Flight isn't a bird's only superpower – like many animals with color vision, they see in ultraviolet.
To try and find out why species might evolve to perceive ultraviolet, researchers at Lund University, Sweden, designed a camera to capture images of vegetation as it would look to a bird. The results of which have been published in Nature Communications.
First thing's first. We perceive color thanks to photoreceptor cells called cones, which are located in the retina. These take light waves and turn them into color, or rather, the perception of color.
Humans have three of these cones that can detect blue, red and green wavelengths. Birds, on the other hand, have four, giving them the ability to perceive ultraviolet wavelengths.
To "see" these ultraviolet waves themselves, the researchers had to use a special type of camera developed to mimic real animal spectral sensitivities. This allowed them to compare two common UV-cone variants, ultraviolet and violet (both seen in different species of birds), to blue, green, and red cone variants in a series of images of vegetation. In total, they took 173 sets of six photos from different vegetative habitats across Sweden and Queensland, Australia.
"What appears to be a green mess to humans consists of clearly distinguishable leaves for birds, Dan-Eric Nilsson, a professor at the Department of Biology at Lund University, said in a statement. "No one knew about this until this study."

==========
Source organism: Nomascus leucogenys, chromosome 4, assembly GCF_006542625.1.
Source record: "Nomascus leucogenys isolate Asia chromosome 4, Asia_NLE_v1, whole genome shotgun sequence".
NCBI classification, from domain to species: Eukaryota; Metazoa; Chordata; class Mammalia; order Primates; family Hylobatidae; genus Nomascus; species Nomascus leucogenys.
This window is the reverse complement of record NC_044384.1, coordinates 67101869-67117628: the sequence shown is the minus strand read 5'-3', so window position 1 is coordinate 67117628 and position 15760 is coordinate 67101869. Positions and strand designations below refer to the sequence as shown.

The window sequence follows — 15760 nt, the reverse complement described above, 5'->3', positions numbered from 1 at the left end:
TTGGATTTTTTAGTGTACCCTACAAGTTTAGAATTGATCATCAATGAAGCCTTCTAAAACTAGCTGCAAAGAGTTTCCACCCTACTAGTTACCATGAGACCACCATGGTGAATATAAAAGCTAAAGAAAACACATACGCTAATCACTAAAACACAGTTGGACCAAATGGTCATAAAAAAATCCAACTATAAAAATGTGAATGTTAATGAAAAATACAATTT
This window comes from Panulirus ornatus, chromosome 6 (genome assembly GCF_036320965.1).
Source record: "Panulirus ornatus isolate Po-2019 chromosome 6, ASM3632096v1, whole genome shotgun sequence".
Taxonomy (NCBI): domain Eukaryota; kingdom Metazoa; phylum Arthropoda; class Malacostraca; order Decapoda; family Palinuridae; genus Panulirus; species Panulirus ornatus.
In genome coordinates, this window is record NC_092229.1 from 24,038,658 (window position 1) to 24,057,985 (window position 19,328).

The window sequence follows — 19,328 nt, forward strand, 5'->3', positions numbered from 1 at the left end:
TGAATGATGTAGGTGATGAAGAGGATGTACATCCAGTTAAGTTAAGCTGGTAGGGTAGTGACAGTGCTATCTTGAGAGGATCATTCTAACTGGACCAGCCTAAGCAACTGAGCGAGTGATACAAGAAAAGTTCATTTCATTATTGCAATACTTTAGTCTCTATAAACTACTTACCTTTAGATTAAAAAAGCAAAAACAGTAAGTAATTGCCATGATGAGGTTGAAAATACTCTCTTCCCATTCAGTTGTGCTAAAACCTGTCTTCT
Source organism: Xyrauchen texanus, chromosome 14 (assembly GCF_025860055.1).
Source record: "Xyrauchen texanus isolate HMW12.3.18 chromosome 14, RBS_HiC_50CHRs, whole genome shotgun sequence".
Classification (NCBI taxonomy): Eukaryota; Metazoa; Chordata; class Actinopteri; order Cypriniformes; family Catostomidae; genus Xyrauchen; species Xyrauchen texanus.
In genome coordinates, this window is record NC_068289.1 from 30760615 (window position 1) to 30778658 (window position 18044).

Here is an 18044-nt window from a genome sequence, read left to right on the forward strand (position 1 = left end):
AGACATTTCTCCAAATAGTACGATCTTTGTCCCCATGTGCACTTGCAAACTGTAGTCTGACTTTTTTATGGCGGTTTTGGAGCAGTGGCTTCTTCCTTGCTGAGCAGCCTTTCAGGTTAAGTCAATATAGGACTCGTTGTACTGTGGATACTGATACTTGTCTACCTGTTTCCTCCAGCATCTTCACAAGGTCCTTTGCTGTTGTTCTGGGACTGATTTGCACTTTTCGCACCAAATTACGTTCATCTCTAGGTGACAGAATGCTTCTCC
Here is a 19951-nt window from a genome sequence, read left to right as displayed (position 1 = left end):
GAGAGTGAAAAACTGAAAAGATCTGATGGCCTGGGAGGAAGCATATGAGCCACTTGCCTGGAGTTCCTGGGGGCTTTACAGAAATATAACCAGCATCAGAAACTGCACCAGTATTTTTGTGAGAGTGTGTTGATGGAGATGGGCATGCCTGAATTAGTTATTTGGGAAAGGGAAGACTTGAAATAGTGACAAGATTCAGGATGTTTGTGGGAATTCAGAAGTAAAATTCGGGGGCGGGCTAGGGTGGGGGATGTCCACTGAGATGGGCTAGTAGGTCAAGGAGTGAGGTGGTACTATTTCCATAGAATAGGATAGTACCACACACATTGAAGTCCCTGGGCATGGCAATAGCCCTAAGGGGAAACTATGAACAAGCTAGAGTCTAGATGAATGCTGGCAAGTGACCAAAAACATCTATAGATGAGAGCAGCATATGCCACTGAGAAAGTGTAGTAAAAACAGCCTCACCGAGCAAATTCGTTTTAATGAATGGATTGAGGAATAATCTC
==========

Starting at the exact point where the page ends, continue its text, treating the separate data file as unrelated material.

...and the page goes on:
The resulting images show that the perception of ultraviolet light allows birds to see vegetation far more clearly than is possible on the green spectrum alone. While the upper sides of the leaves appear lighter, the undersides look much darker.
The higher contrast and greater detail in the "ultraviolet" images would presumably be very helpful if you were a bird attempting to move around and forage for food in the undergrowth.
The researchers explain the difference by comparing the amount of light absorbed and emitted by leaves. While the balance of green light transmitted and reflected remains similar, the amount of ultraviolet light reflected is much higher than the amount transmitted.
"In nature, downwelling illumination is much brighter than upwelling illumination, which translates into more light being available to reflect off of upper leaf surfaces than lower ones," the authors write in the study. "These factors combine to make lower leaf surfaces radiate similar amounts of green, but very different amounts of UV light."
Unfortunately, what we see in the images here isn't so much a mirror of what birds see, but more of an interpretation. Bioengineers may one day find a way to give us ultravision but until that day, we are limited to the red, blue, and green spectrum.